Is this network congestion or some other problem? Can you see what is confusing me? Join me in a network troubleshooting problem.
I'm going to start by describing the root problem and then we'll move into the details and observations.
A customer has a site to site VPN between two Kerio Control firewalls, one at the main office and one at a warehouse. The performance on that has never been great and the lack of performance was always attributed to having an asymmetric Internet connection at the main office. We'll call that connection at the main office "Cable" and say that it is nominally 100 Mb down and 15 Mb up.The connection at the warehouse is nominally 100/15.
They were able to get a 100/100 Fiber connection at the office. Call that "Fiber". We expected that would help the VPN problems. It did not - in fact, performance became worse when we tried using the Fiber for the site to site VPN.
Locking down the VPN
As the normal configuration attempts load balancing between Cable and Fiber, we thought perhaps that the VPN was still sending some traffic through Cable. If so, that certainly shouldn't have caused worse performance, but just the same we locked the VPN traffic to Fiber using this Traffic Rule:
To my surprise, that broke the VPN completely. The speed was so bad we had to immediately abandon that rule. But why? What was happening here?
Speed tests from within the LAN using Fiber showed us better than 90 Mb down and never better than 60 Mb up. While disappointing, even 60 Mb still should have improved the VPN performance.
The laptop test
While attempting to debug that, a test was made where a laptop was connected directly to the Fiber. The speed tests jumped to slightly over 100 Mb down and 80-85 Mb up. Obviously the network or firewall was adding significant overhead.
Move VPN back to Cable
Because the VPN was unusable over Fiber, we moved it back to Cable. There it was slow, but still useful.
Attempting to debug that, we turned on debugging at both ends for "packets dropped for some reason".
Immediately the debug was filled with anti-spoofing messages.
Anti-spoofing comes into play when a packet is seen at an interface it shouldn't be at. Note that first packet? That's a LAN packet appearing on the Cable interface. The second is a LAN packet on the Fiber interface.
The third one is another VPN to another office. How do a LAN packets appear to be coming into a WAN interface?
They get there because of topology. Everything in this network comes through two interconnected 48 port switches. There are no VLANS - the Cable is plugged into one port, the Fiber is in another and the LAN machines are in the rest.
Perhaps worse, some LAN machines are dual homed and have Cable public IP's on another NIC and those cards are also plugged into the very same switch.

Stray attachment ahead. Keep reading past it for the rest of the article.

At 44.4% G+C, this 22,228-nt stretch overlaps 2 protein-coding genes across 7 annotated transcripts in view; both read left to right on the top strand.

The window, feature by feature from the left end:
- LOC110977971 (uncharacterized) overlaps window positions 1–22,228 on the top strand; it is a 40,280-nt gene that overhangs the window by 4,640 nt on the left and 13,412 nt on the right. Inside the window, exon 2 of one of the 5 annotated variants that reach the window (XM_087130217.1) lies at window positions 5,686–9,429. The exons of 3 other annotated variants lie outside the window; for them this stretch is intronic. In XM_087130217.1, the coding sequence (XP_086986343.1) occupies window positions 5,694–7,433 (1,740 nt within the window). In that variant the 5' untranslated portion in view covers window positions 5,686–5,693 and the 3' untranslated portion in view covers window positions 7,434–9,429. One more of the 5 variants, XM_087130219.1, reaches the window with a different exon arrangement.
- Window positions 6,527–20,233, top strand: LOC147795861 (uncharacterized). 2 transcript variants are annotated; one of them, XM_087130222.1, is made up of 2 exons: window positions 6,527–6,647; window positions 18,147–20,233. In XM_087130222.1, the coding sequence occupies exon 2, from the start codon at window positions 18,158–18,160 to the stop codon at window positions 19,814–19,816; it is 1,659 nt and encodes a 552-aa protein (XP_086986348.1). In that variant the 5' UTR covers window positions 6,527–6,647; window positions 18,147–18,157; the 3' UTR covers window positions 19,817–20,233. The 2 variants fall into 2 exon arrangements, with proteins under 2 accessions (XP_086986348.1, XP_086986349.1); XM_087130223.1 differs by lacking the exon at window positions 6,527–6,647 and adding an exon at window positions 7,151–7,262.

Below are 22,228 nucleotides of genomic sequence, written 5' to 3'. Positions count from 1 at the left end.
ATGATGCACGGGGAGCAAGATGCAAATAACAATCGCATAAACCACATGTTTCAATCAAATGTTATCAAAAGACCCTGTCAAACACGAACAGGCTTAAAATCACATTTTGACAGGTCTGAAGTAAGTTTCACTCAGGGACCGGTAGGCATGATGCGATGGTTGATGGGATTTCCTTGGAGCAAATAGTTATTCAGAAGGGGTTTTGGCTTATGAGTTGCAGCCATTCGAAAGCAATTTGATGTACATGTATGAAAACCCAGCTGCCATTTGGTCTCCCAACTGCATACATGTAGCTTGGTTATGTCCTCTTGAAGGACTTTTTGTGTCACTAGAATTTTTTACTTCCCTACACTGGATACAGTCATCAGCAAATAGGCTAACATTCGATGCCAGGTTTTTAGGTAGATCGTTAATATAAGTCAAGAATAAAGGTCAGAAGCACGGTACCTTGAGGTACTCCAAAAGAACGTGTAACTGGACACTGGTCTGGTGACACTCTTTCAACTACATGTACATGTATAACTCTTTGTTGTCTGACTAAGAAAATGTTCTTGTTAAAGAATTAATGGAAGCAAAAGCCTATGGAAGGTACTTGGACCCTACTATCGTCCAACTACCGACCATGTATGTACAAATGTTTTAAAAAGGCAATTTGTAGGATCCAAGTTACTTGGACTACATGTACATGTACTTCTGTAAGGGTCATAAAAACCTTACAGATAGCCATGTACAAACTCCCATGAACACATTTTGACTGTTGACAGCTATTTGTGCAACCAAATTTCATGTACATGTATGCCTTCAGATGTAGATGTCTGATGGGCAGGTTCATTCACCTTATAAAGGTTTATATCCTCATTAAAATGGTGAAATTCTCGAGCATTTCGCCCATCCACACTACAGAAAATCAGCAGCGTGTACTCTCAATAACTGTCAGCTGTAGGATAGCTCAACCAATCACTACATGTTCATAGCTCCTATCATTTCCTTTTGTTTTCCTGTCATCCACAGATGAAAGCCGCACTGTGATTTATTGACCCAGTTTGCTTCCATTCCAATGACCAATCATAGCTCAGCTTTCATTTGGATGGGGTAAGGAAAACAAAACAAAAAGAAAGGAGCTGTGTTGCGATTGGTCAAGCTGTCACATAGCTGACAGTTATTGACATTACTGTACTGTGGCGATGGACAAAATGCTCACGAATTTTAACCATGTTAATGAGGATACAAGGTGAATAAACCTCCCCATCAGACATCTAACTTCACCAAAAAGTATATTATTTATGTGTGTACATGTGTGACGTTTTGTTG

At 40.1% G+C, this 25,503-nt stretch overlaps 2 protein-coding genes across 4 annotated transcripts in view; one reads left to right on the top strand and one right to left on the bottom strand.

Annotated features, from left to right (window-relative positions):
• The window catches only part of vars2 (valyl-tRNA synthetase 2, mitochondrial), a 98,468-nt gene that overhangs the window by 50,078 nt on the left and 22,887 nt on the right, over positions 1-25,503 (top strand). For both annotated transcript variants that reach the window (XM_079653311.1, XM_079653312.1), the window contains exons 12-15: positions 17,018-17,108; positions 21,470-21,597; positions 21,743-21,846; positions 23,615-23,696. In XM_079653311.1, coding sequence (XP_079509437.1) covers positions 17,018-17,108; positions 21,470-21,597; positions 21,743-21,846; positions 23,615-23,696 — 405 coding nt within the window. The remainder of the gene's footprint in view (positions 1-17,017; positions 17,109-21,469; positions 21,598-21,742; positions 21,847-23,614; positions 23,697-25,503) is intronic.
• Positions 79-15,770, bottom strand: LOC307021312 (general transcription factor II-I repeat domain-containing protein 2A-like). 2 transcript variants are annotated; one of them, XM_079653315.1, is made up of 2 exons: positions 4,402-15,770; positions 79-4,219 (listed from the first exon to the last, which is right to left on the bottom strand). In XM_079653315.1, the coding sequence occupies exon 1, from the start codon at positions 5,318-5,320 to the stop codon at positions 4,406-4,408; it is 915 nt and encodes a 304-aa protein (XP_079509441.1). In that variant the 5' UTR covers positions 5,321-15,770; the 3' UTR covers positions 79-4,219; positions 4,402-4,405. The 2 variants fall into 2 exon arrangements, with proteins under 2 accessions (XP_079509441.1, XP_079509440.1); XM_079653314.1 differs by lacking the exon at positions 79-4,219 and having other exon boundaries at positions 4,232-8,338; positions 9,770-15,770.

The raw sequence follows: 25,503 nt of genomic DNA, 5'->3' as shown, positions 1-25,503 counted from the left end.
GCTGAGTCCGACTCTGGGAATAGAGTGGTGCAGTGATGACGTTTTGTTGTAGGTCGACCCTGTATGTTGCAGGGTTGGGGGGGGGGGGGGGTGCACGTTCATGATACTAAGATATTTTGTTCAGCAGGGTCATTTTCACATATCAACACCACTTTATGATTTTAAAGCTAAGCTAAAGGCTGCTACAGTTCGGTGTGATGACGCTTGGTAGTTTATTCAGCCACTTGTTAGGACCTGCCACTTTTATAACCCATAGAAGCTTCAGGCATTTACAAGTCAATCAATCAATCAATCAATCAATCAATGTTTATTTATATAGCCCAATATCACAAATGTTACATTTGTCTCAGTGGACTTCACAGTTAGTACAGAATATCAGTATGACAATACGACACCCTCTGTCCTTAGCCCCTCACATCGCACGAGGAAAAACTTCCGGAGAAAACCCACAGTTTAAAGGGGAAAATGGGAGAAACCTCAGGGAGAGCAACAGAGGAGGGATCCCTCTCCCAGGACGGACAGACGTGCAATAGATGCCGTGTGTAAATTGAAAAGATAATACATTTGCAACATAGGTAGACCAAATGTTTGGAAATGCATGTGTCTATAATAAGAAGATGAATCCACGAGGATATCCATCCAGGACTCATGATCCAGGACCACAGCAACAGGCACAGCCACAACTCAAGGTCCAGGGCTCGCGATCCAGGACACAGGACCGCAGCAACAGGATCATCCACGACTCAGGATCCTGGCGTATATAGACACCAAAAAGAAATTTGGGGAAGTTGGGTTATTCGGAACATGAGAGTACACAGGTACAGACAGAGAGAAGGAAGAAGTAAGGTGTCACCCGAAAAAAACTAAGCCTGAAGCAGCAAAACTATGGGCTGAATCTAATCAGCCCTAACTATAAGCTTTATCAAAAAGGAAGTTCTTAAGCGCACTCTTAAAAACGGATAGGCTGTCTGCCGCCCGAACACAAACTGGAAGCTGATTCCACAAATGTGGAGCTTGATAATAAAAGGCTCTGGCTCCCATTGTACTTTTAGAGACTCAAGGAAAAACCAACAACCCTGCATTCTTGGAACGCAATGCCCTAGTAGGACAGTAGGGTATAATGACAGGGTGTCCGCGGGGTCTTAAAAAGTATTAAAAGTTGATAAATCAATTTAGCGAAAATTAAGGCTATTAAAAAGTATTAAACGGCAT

But a switch is supposed to switch
Here's where my knowledge gets shaky. A switch is supposed "switch" packets. That is, it is supposed to learn that one MAC address is at port 6 and another is at port 7, so if it gets a non-broadcast packet that is supposed to go to that first computer, it puts it on port 6 and only port 6. The other ports don't see it - that's part of what distinguishes a switch from a hub.
That's plainly not happening here. Most (but not all) of the anti-spoofing messages are about UDP traffic and some of it is broadcasts, but thousands and thousands of non broadcast packets are being seen at the wrong interfaces.
Is this flooding slowing us down?
I'm assuming that the switch must be flooding these as though they were all broadcast packets. If it were actually dropping all these packets, this wouldn't work at all. So does this activity slow us down?
It definitely makes debugging hard: there is so much noise from this stuff that we could easily miss more significant messages.
It turns out that the switches are capable of creating VLANs. Therefore we created a VLAN for the Fiber. That eliminated messages in the log about Fiber and it also marginally improved the Speed test. The VPN was moved back to Fiber and it was again too slow (4 Mb) to be of any use.
We also tried taking that interface on the firewall directly to the Fiber, bypassing the VLAN. No help.
I'm confused right now and have several questions I can't wrap my head around.
Why are the switches flooding traffic?
Why is it mostly or maybe all UDP flooding? Why not TCP?
Are the anti-spoofing messages just noise or do they cause congestion?
Does having dual homed machines on the switches contribute to flooding?
Why is bypassing the switches (laptop test) so much faster?
And another thing
In addition to all that stuff, there's another oddity here. We had trouble creating the VPN on the Fiber.
With site to site VPN's, you make one side Passive and one side Active. That wasn't working, but making both sides Active did work. That makes no sense me at all unless some rule I didn't notice is interfering. If a rule IS causing interference, maybe that's the source of the poor performance, but I don't see anything and I have had Kerio look these over also.
So this is where we are right now. Very, very confused. We intend to VLAN the Cable side also, but the dual homed machines make that a little more complicated - one will have to be physically relocated before that can happen.
Any thoughts are welcome.
Hurricane Sandy interrupted us, but we eventually got back to this.
Having exhausted everything else, I felt it HAD to be the Windows box, so I convinced the customer to take the time to put up Control in the Linux version.
Upload speeds immediately climbed to 73 Mbs - still a bit shy of the 90Mbs download, but big, big jump. He used an old piece of hardware for this; something newer might do better. At least it is now fast enough to use!
I don't think it's Linux vs. Windows issue. I think it's NIC problem on the Windows box that Windows just isn't seeing, but the happy thing is that it is fixed!